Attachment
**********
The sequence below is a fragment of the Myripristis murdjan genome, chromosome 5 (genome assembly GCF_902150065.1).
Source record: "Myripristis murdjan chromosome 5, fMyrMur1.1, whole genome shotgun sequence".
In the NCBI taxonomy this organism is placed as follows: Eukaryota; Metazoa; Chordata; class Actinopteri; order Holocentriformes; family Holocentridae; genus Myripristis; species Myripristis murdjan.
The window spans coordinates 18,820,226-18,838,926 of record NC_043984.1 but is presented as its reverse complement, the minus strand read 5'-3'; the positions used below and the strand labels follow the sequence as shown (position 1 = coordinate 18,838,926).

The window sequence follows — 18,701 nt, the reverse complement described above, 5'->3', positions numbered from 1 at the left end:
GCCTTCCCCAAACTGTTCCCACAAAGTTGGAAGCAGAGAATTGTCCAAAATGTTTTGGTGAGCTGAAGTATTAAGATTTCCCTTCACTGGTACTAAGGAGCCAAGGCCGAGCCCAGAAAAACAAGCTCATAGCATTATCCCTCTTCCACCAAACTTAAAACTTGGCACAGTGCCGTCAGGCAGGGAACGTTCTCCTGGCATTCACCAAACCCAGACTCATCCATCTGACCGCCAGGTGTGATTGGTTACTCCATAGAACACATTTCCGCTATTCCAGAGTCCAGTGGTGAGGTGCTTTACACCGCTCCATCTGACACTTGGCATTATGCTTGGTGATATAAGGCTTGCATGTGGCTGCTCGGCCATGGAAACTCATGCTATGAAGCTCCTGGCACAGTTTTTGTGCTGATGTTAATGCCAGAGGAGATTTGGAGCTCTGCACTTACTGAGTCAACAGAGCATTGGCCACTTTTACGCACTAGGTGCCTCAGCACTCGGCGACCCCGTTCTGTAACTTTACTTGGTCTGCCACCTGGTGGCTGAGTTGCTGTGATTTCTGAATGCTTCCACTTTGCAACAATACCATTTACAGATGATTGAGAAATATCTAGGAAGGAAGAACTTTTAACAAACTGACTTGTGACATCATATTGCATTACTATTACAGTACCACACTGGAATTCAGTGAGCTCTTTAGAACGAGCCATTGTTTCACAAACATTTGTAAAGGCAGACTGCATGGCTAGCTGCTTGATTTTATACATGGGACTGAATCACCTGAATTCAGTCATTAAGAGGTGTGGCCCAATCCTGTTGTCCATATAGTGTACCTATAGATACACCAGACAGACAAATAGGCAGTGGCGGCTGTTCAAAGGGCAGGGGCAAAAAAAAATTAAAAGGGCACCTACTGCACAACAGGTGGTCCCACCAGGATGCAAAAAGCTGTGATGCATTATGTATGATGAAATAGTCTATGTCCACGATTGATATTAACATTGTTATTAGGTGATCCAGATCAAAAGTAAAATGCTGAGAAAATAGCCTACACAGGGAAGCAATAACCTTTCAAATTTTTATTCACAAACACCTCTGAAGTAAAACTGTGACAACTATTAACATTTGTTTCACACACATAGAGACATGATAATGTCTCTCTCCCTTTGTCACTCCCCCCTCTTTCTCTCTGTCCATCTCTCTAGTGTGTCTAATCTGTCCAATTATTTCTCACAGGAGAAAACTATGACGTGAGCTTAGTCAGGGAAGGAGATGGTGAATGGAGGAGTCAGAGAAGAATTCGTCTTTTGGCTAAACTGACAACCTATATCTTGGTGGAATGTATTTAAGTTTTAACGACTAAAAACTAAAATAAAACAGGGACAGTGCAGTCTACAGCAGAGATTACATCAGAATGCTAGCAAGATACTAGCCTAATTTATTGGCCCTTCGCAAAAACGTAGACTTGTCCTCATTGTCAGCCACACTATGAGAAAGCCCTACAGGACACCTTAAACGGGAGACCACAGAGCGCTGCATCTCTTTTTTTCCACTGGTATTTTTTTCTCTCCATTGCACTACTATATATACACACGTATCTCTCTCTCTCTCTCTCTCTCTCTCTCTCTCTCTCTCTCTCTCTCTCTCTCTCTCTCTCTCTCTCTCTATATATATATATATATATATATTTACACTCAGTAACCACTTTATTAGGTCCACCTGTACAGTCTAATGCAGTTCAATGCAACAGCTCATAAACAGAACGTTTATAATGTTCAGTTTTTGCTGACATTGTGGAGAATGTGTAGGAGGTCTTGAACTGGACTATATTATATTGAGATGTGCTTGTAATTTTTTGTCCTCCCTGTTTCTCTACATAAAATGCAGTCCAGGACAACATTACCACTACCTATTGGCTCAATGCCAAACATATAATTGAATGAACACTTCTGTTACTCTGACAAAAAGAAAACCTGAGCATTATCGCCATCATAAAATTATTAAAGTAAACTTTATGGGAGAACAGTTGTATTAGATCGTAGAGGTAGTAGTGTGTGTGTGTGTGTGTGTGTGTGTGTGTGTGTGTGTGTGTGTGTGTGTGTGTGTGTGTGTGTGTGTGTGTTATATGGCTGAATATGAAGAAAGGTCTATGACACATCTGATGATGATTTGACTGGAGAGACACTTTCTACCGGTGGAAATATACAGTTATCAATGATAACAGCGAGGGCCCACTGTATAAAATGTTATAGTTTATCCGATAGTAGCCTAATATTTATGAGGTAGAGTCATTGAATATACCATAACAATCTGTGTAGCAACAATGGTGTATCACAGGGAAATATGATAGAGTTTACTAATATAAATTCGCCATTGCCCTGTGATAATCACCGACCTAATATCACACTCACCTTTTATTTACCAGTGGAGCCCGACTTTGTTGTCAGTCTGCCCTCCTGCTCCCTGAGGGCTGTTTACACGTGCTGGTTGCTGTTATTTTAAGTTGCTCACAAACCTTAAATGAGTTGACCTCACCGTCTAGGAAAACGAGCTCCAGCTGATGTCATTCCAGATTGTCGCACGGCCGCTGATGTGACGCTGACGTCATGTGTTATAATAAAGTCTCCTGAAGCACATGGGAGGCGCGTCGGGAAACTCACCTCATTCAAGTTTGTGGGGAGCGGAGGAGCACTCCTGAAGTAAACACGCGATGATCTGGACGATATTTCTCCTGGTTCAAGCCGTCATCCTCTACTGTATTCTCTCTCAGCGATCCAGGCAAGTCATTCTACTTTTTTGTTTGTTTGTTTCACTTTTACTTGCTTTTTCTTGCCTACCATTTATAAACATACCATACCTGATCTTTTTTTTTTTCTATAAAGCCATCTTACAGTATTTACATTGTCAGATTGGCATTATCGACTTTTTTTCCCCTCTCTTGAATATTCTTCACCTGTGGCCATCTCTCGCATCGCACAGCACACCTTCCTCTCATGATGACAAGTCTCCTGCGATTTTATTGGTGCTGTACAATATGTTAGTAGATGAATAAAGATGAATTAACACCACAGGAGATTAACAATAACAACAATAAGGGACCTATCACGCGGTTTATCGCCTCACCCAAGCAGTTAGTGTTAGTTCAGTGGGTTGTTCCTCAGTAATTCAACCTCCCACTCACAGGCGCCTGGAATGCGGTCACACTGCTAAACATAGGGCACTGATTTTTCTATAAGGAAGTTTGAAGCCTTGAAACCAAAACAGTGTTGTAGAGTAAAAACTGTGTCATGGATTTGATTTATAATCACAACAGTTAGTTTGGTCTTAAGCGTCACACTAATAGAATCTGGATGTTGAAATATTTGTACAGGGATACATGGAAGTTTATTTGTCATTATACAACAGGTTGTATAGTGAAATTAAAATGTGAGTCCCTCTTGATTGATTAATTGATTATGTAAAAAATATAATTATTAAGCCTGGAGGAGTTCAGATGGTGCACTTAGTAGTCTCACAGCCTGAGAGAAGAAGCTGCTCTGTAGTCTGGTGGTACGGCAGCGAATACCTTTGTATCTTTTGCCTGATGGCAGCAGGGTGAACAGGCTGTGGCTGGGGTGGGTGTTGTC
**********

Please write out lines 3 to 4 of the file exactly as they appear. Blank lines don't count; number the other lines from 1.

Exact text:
In the NCBI taxonomy this organism is placed as follows: Eukaryota; Metazoa; Chordata; class Actinopteri; order Holocentriformes; family Holocentridae; genus Myripristis; species Myripristis murdjan.
The window spans coordinates 18,820,226-18,838,926 of record NC_043984.1 but is presented as its reverse complement, the minus strand read 5'-3'; the positions used below and the strand labels follow the sequence as shown (position 1 = coordinate 18,838,926).